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al-Shawka al-Tahta

 

Population   :

1931         : 136

1944/45     : 200 (includes Mughr al-Shab’an)

 

 

Al-Shawka al-Talita Before 1948

 

   The village stood on gently sloping hills in the northeast part of the al-Hula Plain, to the southwest of Tall al-Qadi. It was linked by a paved road to the nearby Jewish settlements of Dan and Dafna; the road led west to al-Khalisa, a village on the highway that led to Safad. Al-Shawka al-Tahta had a semi­circular layout and its houses were clustered closely together. Its entire population was Muslim. A thick growth of natural vegetation flourished on the village’s northern side, thanks to a plentiful water supply provided by the perennial stream that flowed from Tall al-Qadi. Agriculture was both rainfed and irrigated from a number of springs; crops consisted mainly of grain and fruits. In 1944/45 a total of 140 dunuins was allocated to cereals; 1,845 dunums were irrigated or used for orchards. Archaeological sites near al-Shawka al-Tahta include Tall al-Qadi , to the northeast, and Khirbat al-Day’a  to the south.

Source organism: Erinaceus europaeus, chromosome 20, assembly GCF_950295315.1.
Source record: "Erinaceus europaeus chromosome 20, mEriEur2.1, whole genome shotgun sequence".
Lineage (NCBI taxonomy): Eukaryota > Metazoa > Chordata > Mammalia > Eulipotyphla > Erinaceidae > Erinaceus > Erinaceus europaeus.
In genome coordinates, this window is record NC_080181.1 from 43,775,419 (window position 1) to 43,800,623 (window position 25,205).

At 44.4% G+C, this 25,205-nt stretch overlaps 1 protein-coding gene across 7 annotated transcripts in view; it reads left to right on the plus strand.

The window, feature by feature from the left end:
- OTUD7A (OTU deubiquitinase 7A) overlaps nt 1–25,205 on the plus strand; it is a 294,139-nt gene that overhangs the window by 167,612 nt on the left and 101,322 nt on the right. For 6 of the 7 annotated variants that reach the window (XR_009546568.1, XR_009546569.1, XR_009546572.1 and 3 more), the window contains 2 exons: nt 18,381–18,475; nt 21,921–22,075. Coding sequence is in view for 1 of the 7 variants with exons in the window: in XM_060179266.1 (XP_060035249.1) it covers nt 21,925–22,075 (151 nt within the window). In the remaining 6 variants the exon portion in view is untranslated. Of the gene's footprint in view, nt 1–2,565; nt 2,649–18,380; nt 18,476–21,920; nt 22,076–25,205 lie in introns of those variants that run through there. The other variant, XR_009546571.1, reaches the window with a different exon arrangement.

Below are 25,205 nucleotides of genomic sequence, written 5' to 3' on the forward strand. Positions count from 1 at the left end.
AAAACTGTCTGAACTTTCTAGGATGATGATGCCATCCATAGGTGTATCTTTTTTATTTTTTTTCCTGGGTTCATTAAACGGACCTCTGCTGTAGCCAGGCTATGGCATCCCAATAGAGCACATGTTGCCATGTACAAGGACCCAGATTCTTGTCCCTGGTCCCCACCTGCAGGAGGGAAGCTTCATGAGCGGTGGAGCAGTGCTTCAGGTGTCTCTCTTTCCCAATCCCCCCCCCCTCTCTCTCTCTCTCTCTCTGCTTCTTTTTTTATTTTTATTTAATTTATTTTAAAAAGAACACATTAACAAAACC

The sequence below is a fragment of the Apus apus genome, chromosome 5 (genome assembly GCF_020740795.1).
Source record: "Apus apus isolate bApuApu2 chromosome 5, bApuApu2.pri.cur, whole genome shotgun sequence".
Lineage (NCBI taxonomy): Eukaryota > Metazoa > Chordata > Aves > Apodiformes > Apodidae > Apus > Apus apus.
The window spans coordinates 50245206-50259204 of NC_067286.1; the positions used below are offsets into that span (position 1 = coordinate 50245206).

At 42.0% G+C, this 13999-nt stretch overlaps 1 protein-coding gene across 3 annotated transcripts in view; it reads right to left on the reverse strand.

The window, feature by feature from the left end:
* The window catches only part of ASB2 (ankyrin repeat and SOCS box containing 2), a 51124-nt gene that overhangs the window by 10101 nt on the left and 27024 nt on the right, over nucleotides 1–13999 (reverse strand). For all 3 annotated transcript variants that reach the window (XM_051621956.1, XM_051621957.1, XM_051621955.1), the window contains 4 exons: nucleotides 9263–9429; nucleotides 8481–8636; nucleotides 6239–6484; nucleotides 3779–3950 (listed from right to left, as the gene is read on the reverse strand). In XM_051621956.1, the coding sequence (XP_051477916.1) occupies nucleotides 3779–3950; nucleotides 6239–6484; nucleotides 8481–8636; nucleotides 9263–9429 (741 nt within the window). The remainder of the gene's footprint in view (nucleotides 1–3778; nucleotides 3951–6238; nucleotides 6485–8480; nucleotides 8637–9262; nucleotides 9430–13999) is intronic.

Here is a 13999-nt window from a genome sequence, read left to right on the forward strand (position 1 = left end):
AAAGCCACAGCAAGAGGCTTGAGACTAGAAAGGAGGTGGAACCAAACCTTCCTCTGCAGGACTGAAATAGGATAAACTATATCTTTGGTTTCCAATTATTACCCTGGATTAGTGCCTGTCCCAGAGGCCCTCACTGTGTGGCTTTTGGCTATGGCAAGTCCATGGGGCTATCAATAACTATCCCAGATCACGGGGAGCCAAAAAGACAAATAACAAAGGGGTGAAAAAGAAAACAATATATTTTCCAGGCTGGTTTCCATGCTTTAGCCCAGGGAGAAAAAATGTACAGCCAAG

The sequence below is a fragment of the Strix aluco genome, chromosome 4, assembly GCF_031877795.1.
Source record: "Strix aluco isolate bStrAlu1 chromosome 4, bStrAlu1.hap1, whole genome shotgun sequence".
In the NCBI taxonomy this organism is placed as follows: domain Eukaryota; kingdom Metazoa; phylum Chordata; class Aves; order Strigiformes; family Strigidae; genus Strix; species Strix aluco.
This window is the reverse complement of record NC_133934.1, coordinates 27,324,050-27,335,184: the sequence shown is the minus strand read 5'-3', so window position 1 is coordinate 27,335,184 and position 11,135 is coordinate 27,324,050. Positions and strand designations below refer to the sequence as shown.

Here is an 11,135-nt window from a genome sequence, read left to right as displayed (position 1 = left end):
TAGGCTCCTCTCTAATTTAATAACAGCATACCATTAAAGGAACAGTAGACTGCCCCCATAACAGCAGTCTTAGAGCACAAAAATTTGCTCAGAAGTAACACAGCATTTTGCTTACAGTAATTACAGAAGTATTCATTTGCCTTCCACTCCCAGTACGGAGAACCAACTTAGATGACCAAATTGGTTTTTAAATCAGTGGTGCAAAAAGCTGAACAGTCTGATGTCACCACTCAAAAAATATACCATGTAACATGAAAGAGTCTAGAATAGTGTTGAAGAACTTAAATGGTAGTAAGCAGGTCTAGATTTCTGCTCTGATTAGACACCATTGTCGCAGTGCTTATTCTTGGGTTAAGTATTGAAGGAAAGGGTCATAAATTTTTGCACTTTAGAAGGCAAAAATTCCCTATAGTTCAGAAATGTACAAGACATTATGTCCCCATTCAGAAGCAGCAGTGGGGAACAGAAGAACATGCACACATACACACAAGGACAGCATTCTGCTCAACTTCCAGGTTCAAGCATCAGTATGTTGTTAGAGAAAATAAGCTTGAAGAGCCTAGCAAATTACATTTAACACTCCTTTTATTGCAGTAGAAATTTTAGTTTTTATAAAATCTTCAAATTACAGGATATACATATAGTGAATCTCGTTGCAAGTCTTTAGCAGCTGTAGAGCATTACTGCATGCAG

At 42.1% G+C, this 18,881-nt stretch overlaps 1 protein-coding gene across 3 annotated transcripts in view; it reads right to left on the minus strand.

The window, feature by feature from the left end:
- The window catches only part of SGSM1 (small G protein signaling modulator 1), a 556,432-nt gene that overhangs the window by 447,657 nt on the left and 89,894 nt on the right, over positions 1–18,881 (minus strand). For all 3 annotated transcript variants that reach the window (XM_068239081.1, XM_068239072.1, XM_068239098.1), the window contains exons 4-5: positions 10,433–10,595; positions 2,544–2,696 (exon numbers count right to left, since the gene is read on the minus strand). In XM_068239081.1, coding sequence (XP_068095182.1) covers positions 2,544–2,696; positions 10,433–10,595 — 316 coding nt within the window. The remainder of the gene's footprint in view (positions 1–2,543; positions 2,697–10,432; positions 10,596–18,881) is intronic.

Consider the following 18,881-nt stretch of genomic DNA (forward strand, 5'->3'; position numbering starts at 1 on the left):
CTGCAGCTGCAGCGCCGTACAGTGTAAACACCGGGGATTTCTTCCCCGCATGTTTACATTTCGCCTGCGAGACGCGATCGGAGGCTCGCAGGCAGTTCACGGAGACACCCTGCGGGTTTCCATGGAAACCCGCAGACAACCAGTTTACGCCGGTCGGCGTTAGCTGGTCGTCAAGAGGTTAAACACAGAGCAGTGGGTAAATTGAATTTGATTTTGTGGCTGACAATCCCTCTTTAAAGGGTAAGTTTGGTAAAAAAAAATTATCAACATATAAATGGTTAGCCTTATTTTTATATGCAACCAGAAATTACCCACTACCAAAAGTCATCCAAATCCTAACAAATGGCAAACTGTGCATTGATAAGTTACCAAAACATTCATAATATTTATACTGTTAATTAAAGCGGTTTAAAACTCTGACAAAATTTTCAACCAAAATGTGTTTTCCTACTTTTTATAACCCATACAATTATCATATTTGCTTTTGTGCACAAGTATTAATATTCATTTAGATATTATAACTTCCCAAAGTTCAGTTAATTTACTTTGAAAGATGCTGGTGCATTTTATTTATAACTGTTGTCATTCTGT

Occupation and Depopulation

    Israeli sources report that the villagers of al-Shawka al-Tahta feared a Zionist attack and fled on 14 May 1948; the district capital, Safad, had been captured a few days earlier, which would have contributed to the villagers’ panic. Safad had been captured during Operation Yiftach (see Abil al-Qamh, Safad District), which aimed at occupying the east­ern Galilee and uprooting its residents.

 

Israeli Settlements on Village Lands

Two Zionist settlements are very close to the village site. Dan , founded in 1939, is 2 km to the east, and Dafna, also established in 1939, is 1 km to the southeast. Neither settlement is on village land.

 

The Village Today

 

    Nothing remains of al-Shawka al-Tahta. Stone rubble from destroyed houses is for the most part hidden under eucalyptus trees and wild grasses. A few cactuses grow on the site. The surrounding lands are used by Israelis both for farming and as pasture.

 Source(s):

 al-Khalidi.  All That Remains

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